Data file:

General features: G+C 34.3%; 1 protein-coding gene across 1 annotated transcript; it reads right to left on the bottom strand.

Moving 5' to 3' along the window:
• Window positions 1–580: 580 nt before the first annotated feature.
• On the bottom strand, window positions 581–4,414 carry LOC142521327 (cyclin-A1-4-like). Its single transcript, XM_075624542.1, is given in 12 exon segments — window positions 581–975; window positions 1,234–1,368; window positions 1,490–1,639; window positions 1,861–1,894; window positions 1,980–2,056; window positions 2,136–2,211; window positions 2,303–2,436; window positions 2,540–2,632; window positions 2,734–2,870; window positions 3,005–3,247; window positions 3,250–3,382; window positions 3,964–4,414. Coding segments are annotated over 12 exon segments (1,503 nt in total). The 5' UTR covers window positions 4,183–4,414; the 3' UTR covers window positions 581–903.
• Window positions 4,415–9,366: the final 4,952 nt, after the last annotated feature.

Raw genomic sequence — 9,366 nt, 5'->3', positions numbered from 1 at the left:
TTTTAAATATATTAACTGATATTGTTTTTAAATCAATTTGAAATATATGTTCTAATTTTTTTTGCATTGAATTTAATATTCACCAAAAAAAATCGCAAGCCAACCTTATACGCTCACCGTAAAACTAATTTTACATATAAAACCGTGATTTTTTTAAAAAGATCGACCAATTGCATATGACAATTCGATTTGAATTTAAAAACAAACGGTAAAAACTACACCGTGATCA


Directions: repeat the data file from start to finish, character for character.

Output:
General features: G+C 34.3%; 1 protein-coding gene across 1 annotated transcript; it reads right to left on the bottom strand.

Moving 5' to 3' along the window:
• Window positions 1–580: 580 nt before the first annotated feature.
• On the bottom strand, window positions 581–4,414 carry LOC142521327 (cyclin-A1-4-like). Its single transcript, XM_075624542.1, is given in 12 exon segments — window positions 581–975; window positions 1,234–1,368; window positions 1,490–1,639; window positions 1,861–1,894; window positions 1,980–2,056; window positions 2,136–2,211; window positions 2,303–2,436; window positions 2,540–2,632; window positions 2,734–2,870; window positions 3,005–3,247; window positions 3,250–3,382; window positions 3,964–4,414. Coding segments are annotated over 12 exon segments (1,503 nt in total). The 5' UTR covers window positions 4,183–4,414; the 3' UTR covers window positions 581–903.
• Window positions 4,415–9,366: the final 4,952 nt, after the last annotated feature.

Raw genomic sequence — 9,366 nt, 5'->3', positions numbered from 1 at the left:
TTTTAAATATATTAACTGATATTGTTTTTAAATCAATTTGAAATATATGTTCTAATTTTTTTTGCATTGAATTTAATATTCACCAAAAAAAATCGCAAGCCAACCTTATACGCTCACCGTAAAACTAATTTTACATATAAAACCGTGATTTTTTTAAAAAGATCGACCAATTGCATATGACAATTCGATTTGAATTTAAAAACAAACGGTAAAAACTACACCGTGATCA